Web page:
As for the expected results, the procedure restores the normal appearance of the breast and relieves patients from symptoms, which include pain and discomfort.

How is the Procedure Performed?

It is good to note that not all cases of capsular contracture require surgery. Treatment usually starts with conservative approaches such as massage and ultrasound. These methods aim to break the scar formation without using incisions, helping patients avoid complications of another surgery. However, surgery is the mainstay treatment if the contracture is recurrent.

Open periprosthetic capsulotomy is performed under general anaesthesia or IV sedation with local anaesthesia. It is more complex than breast augmentation surgery and can last up to three hours. It can be performed either as a day surgery (patients are allowed to go home after the procedure) or inpatient (the patient stays in the hospital for at least a night after the procedure for close monitoring).

The surgery uses the same incisions made during the breast augmentation procedure so patients do not have to worry about new scars. The surgeon then removes the implants and the capsule. The partial removal of the capsule is also possible but only if the implant has not moved or is still intact. After the damaged capsule has been removed, the surgeon will insert a new implant that will last longer than the old one. The incisions are closed using either absorbable or non-absorbable sutures. Surgical tapes are also used if additional support is needed.

Patients are encouraged to get up and move around as soon as possible. This helps prevent the formation of blood clots in the legs. It is normal to feel sore, bruised, tired, and groggy for up to 48 hours. As such, patients are asked to arrange for a ride home after surgery. After a couple of weeks, patients must go back to their surgeon where their wound is checked and the sutures removed (if the non-absorbable type was used).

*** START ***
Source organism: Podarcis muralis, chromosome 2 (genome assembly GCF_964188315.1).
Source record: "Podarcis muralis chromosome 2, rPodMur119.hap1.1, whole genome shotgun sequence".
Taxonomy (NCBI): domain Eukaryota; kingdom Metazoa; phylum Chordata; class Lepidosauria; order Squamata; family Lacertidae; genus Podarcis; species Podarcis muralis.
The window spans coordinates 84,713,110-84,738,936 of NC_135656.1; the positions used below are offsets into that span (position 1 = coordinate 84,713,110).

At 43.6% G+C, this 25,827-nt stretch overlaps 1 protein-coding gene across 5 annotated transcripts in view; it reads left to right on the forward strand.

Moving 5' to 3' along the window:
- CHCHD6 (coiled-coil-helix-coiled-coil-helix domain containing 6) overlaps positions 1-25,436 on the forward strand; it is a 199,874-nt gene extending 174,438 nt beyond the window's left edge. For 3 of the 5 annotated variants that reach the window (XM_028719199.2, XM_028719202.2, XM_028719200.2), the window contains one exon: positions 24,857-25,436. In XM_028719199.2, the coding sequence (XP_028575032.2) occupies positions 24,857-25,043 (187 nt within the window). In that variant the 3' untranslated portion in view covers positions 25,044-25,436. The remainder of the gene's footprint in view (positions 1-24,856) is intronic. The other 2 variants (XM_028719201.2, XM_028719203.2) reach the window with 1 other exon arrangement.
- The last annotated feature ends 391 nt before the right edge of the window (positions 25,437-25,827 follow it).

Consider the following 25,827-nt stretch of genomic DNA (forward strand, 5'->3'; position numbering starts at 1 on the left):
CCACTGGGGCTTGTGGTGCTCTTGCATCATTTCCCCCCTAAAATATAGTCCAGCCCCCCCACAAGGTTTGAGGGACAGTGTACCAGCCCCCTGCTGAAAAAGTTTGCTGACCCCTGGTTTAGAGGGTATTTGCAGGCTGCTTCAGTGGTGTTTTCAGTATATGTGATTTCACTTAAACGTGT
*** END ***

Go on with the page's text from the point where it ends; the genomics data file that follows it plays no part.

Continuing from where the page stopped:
Possible Risks and Complications

Open periprosthetic capsulotomy is safe but no surgery is without risks and possible complications. The most common is the recurrence of capsules as they are the immune system’s natural reaction to foreign materials inside the body. Others include:

  • Allergic reaction to anaesthesia
  • Reduced nipple sensitivity
  • Infection
  • Bleeding
  • Blood clots
  • Nerve Injury
  • Shortness of breath
  • Pain
  • Breast asymmetry

    References:

  • Adams WP Jr, Capsular contracture: what is it? What causes it? How can it be prevented and managed? Clin Plast Surg. 2009 Jan;36(1):119-26, vii. doi: 10.1016/j.cps.2008.08.007

  • Camirand A, Doucet J, Harris J. Breast augmentation: compression — a very important factor in preventing capsular contracture. Plast Reconstr Surg. 1999 Aug;104(2):529-38; discussion 539-41.

  • Headon H, Kasem A, Mokbel K. Capsular Contracture after Breast Augmentation: An Update for Clinical Practice. Arch Plast Surg. 2015 Sep;42(5):532-43. doi: 10.5999/aps.2015.42.5.532. Epub 2015 Sep 15.